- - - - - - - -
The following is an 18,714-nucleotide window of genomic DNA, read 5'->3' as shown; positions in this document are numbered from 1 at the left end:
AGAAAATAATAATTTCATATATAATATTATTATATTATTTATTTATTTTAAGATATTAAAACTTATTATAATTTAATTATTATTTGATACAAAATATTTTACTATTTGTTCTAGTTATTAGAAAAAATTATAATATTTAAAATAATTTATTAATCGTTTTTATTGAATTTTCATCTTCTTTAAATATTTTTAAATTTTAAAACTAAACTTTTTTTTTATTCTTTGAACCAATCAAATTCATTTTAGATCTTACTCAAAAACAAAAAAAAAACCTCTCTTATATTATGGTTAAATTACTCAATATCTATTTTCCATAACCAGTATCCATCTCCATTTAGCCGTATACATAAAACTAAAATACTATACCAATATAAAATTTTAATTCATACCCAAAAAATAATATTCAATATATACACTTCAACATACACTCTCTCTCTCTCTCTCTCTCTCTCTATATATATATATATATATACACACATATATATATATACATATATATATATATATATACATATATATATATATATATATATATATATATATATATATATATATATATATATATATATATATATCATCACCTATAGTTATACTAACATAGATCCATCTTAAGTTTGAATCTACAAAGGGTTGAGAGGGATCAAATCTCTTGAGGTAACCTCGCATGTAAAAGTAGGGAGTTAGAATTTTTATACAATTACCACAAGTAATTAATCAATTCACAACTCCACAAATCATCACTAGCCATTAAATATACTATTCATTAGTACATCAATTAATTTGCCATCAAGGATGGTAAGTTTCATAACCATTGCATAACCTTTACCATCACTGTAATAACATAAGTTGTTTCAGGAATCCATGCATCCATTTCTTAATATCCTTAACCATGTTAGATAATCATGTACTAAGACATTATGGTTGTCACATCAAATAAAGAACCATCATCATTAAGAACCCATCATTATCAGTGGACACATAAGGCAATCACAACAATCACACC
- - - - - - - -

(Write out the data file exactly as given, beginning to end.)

The following is an 18,714-nucleotide window of genomic DNA, read 5'->3' as shown; positions in this document are numbered from 1 at the left end:
AGAAAATAATAATTTCATATATAATATTATTATATTATTTATTTATTTTAAGATATTAAAACTTATTATAATTTAATTATTATTTGATACAAAATATTTTACTATTTGTTCTAGTTATTAGAAAAAATTATAATATTTAAAATAATTTATTAATCGTTTTTATTGAATTTTCATCTTCTTTAAATATTTTTAAATTTTAAAACTAAACTTTTTTTTTATTCTTTGAACCAATCAAATTCATTTTAGATCTTACTCAAAAACAAAAAAAAAACCTCTCTTATATTATGGTTAAATTACTCAATATCTATTTTCCATAACCAGTATCCATCTCCATTTAGCCGTATACATAAAACTAAAATACTATACCAATATAAAATTTTAATTCATACCCAAAAAATAATATTCAATATATACACTTCAACATACACTCTCTCTCTCTCTCTCTCTCTCTCTATATATATATATATATATACACACATATATATATATACATATATATATATATATATACATATATATATATATATATATATATATATATATATATATATATATATATATATATATATATATATCATCACCTATAGTTATACTAACATAGATCCATCTTAAGTTTGAATCTACAAAGGGTTGAGAGGGATCAAATCTCTTGAGGTAACCTCGCATGTAAAAGTAGGGAGTTAGAATTTTTATACAATTACCACAAGTAATTAATCAATTCACAACTCCACAAATCATCACTAGCCATTAAATATACTATTCATTAGTACATCAATTAATTTGCCATCAAGGATGGTAAGTTTCATAACCATTGCATAACCTTTACCATCACTGTAATAACATAAGTTGTTTCAGGAATCCATGCATCCATTTCTTAATATCCTTAACCATGTTAGATAATCATGTACTAAGACATTATGGTTGTCACATCAAATAAAGAACCATCATCATTAAGAACCCATCATTATCAGTGGACACATAAGGCAATCACAACAATCACACC